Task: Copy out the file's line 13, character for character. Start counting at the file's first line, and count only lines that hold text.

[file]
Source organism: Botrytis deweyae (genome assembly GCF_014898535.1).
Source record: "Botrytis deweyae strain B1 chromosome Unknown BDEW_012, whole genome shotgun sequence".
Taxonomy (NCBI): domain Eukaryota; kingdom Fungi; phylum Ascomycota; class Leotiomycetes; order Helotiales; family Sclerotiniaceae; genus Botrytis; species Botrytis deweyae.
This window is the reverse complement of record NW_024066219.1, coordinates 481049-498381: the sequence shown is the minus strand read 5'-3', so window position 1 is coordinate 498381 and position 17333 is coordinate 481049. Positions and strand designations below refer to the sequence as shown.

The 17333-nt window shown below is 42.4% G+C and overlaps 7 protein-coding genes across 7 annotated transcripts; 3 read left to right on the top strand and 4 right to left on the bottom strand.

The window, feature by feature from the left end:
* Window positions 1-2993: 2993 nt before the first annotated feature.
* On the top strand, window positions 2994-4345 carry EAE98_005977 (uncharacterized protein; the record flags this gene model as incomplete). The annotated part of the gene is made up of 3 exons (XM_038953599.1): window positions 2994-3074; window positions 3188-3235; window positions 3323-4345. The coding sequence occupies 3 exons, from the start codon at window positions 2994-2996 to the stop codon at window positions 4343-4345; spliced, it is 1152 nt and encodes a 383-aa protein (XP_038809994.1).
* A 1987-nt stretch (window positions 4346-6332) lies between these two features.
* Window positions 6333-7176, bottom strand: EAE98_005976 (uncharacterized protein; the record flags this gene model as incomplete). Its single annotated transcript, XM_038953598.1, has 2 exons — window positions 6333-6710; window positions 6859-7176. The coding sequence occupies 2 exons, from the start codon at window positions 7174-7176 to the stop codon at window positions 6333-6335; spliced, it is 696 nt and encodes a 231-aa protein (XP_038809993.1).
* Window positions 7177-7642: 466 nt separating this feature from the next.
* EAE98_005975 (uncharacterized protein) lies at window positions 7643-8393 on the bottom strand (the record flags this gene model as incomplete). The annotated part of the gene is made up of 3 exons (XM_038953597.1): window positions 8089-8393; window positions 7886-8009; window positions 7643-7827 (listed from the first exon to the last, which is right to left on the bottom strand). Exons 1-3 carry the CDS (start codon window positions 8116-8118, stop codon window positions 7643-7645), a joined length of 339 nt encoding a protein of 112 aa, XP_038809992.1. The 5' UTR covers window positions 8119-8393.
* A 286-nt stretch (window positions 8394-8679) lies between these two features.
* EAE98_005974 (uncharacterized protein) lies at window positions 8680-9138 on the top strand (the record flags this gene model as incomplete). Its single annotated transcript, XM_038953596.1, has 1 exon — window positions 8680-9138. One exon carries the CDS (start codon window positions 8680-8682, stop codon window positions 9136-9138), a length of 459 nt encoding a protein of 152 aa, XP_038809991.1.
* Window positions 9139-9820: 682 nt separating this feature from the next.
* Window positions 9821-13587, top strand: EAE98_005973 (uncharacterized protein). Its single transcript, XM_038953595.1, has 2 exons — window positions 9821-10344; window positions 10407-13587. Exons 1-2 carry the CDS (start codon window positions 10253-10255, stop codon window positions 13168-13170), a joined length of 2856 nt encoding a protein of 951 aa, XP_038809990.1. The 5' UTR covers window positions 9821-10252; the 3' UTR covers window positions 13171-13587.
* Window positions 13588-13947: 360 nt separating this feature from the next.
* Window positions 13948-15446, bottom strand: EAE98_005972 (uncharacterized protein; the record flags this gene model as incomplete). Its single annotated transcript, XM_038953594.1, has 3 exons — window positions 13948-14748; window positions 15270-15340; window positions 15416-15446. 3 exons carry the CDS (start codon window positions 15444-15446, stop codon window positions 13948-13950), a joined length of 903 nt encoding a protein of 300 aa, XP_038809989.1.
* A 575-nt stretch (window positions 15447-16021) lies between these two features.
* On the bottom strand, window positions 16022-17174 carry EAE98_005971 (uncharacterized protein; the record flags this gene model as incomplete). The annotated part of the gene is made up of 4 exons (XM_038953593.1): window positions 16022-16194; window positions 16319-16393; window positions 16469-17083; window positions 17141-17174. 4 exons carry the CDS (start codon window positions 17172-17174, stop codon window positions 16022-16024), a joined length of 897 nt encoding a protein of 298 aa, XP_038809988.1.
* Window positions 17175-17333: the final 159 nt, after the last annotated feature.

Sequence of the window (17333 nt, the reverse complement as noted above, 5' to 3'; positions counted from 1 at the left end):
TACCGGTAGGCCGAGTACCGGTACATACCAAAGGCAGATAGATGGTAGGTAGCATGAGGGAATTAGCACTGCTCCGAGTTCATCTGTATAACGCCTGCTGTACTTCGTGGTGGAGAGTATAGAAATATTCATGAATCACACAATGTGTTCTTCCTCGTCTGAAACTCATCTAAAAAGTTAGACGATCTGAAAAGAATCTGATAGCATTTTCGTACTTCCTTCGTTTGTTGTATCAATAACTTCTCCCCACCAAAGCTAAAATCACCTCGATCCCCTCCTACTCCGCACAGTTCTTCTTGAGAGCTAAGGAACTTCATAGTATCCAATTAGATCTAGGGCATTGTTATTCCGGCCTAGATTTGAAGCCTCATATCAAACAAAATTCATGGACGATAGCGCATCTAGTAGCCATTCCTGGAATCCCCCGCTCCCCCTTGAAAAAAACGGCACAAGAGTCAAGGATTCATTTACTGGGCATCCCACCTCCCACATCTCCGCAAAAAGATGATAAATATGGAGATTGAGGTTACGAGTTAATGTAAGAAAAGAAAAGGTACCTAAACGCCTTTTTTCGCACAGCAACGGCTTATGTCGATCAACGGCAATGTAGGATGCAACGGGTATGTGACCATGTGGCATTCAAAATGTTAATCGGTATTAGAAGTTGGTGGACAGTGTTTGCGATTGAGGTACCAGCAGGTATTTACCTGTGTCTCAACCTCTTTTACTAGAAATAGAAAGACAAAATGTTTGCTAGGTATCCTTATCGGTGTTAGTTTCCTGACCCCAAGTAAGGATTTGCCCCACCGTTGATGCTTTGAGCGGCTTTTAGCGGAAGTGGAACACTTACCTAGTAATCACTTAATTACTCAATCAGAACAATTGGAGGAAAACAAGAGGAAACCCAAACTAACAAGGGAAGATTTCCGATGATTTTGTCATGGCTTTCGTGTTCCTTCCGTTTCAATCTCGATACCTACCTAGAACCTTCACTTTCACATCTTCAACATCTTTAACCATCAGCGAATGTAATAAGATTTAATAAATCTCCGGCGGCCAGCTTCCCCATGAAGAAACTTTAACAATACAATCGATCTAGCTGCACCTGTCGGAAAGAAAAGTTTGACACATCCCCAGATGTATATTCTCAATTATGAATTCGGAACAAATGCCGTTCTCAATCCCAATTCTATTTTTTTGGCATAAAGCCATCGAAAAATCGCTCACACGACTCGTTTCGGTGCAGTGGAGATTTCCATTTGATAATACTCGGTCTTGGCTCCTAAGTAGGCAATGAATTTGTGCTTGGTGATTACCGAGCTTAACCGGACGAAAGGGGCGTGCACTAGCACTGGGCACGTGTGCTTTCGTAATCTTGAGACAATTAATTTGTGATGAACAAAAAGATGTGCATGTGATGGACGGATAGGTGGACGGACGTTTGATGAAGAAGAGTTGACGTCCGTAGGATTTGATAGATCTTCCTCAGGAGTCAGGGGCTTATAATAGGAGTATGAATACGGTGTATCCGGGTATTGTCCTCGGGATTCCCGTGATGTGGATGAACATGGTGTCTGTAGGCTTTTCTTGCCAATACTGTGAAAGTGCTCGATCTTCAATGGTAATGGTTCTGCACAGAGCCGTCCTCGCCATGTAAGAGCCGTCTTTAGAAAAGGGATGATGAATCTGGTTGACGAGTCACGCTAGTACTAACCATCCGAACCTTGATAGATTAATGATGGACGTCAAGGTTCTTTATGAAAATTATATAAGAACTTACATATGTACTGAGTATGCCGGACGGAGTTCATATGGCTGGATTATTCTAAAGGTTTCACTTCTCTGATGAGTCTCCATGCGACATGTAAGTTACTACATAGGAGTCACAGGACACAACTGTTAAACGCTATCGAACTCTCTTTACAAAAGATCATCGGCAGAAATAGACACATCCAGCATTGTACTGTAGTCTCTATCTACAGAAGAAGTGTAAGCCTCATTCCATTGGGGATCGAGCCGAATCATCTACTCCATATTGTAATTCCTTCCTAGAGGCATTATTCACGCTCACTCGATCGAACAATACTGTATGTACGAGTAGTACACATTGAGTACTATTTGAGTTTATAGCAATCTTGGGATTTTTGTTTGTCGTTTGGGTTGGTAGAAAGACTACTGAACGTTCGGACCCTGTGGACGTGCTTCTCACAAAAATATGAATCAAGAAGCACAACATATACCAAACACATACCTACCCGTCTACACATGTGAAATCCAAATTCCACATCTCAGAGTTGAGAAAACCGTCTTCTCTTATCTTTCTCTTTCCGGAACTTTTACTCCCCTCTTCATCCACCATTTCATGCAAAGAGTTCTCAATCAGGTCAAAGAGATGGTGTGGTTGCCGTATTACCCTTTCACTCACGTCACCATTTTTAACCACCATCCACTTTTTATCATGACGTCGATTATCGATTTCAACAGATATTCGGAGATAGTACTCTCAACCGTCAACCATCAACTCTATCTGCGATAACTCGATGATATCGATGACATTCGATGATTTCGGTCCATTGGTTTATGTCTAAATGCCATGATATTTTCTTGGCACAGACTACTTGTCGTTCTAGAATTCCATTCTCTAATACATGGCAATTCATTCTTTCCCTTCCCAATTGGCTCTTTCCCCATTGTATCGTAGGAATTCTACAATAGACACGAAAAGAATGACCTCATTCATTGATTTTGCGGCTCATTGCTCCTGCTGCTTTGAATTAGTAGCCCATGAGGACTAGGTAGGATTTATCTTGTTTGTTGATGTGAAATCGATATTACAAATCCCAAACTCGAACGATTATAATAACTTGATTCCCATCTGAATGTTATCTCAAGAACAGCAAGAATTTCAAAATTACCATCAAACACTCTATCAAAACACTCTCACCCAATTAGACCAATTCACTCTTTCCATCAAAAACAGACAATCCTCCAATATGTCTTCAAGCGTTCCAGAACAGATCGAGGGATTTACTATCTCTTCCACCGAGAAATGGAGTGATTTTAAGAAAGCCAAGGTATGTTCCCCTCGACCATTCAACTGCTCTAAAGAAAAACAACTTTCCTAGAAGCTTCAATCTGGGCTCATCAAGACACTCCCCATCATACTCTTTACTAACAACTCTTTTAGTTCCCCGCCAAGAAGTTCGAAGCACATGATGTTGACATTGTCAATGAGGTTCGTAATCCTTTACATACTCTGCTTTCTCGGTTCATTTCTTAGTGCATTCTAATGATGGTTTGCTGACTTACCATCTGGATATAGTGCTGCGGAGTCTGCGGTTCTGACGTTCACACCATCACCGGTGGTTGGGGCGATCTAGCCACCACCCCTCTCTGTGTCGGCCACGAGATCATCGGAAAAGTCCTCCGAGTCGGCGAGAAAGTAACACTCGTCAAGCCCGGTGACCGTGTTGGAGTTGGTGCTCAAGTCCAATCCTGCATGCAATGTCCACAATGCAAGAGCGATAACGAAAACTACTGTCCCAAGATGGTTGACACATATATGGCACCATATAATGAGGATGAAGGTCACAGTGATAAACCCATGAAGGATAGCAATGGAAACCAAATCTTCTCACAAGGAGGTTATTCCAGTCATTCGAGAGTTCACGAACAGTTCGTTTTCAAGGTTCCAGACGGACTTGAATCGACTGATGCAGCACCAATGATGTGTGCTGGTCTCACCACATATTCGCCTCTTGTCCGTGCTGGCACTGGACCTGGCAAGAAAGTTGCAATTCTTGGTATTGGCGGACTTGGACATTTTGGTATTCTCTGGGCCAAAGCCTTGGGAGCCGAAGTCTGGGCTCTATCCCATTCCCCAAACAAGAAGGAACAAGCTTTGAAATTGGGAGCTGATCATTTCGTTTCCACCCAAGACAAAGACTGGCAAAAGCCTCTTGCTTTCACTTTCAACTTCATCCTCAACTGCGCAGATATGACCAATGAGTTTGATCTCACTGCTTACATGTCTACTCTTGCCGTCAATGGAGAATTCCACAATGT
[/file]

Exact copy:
* A 286-nt stretch (window positions 8394-8679) lies between these two features.